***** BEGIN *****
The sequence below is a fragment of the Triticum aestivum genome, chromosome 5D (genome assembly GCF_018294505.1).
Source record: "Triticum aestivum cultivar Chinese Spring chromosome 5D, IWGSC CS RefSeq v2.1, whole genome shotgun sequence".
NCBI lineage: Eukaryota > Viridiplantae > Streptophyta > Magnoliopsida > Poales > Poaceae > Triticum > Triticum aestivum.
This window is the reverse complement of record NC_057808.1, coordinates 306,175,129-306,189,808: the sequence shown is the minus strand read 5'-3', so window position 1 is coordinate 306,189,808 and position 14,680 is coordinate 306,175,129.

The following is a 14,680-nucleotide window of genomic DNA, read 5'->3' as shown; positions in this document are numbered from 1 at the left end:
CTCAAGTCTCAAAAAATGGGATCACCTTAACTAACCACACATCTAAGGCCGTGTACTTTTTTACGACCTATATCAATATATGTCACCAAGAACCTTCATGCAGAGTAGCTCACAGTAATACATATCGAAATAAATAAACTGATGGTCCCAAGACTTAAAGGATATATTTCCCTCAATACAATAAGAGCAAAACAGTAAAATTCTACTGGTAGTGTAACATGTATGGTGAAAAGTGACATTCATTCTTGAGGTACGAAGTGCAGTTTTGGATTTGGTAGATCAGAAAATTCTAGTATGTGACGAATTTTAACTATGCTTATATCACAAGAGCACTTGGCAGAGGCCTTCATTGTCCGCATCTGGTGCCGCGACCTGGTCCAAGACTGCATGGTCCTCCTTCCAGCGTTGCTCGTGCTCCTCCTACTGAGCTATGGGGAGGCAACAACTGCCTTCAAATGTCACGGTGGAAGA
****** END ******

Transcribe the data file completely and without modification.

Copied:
The sequence below is a fragment of the Triticum aestivum genome, chromosome 5D (genome assembly GCF_018294505.1).
Source record: "Triticum aestivum cultivar Chinese Spring chromosome 5D, IWGSC CS RefSeq v2.1, whole genome shotgun sequence".
NCBI lineage: Eukaryota > Viridiplantae > Streptophyta > Magnoliopsida > Poales > Poaceae > Triticum > Triticum aestivum.
This window is the reverse complement of record NC_057808.1, coordinates 306,175,129-306,189,808: the sequence shown is the minus strand read 5'-3', so window position 1 is coordinate 306,189,808 and position 14,680 is coordinate 306,175,129.

The following is a 14,680-nucleotide window of genomic DNA, read 5'->3' as shown; positions in this document are numbered from 1 at the left end:
CTCAAGTCTCAAAAAATGGGATCACCTTAACTAACCACACATCTAAGGCCGTGTACTTTTTTACGACCTATATCAATATATGTCACCAAGAACCTTCATGCAGAGTAGCTCACAGTAATACATATCGAAATAAATAAACTGATGGTCCCAAGACTTAAAGGATATATTTCCCTCAATACAATAAGAGCAAAACAGTAAAATTCTACTGGTAGTGTAACATGTATGGTGAAAAGTGACATTCATTCTTGAGGTACGAAGTGCAGTTTTGGATTTGGTAGATCAGAAAATTCTAGTATGTGACGAATTTTAACTATGCTTATATCACAAGAGCACTTGGCAGAGGCCTTCATTGTCCGCATCTGGTGCCGCGACCTGGTCCAAGACTGCATGGTCCTCCTTCCAGCGTTGCTCGTGCTCCTCCTACTGAGCTATGGGGAGGCAACAACTGCCTTCAAATGTCACGGTGGAAGA